MOSCOW – More than 18 months after former President Viktor Yanukovych was driven from power (and into exile), the crisis in Ukraine is at a stalemate. Crimea has been reabsorbed by Russia (in what many consider an annexation); much of eastern Ukraine is held by pro-Russia rebels; and relations between the West and Russia are more tense than at any time since the early days of the Cold War.
But can anyone claim an advantage? Those who wanted to see Ukraine anchored in the West, or imagined that sanctions on Russia would incite regime change in the Kremlin, by palace coup or popular uprising, have seen their hopes dashed: President Vladimir Putin’s popularity is as high as ever. In Russia, those who predicted the immediate collapse of Ukraine and the establishment in its eastern and southern provinces of a pro-Russian “Novorossia” have been similarly disappointed.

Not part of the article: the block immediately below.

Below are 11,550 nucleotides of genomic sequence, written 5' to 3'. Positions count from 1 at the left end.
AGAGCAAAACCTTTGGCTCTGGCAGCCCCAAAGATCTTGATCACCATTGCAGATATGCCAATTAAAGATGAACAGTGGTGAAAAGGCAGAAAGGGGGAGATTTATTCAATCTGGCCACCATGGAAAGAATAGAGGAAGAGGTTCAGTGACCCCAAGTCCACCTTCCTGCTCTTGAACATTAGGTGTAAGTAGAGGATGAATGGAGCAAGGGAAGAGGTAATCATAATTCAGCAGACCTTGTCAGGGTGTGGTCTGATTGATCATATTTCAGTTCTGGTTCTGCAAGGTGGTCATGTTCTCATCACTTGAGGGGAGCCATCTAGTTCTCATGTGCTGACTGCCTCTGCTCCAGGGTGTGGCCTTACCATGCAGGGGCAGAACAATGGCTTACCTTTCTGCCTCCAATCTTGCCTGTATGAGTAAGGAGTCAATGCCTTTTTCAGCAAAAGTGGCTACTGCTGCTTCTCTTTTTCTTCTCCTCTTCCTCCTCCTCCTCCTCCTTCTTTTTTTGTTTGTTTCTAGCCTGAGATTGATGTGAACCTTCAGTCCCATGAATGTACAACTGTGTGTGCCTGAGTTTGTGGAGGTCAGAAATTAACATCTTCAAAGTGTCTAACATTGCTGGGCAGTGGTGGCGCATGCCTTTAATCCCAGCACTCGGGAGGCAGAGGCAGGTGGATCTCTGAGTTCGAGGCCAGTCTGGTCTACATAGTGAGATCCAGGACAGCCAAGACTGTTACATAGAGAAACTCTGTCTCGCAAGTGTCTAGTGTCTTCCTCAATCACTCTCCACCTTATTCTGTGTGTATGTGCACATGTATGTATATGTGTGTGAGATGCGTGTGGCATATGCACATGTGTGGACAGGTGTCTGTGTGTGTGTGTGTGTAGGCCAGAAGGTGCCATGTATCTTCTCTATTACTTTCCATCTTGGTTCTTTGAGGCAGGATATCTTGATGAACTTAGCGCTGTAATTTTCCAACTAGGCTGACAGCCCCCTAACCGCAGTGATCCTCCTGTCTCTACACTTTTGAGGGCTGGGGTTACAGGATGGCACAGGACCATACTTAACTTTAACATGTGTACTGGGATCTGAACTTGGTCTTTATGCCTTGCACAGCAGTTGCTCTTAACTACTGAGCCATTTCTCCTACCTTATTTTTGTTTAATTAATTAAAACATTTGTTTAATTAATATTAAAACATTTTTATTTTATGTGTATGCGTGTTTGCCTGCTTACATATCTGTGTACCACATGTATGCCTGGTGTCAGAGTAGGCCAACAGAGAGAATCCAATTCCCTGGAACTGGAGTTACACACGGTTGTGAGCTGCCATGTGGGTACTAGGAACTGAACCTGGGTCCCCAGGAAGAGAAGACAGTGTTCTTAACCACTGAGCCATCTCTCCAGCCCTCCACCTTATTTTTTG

The tragedy is that the price of these illusions has been extraordinarily high in human terms – the ceasefire-defying death toll in eastern Ukraine has risen to more than 6,000 since April 2014 – and dangerously high in geostrategic terms as well. It looks like both sides are ready to fight “to the last Ukrainian.”
As I have long argued, Russia was never likely to yield. After being pushed to the wall by more than two decades of Western expansion – be it European Union or NATO enlargement – into a part of Europe that it considers vital to its national security, Russians believe that they have the moral high ground in defending their interests.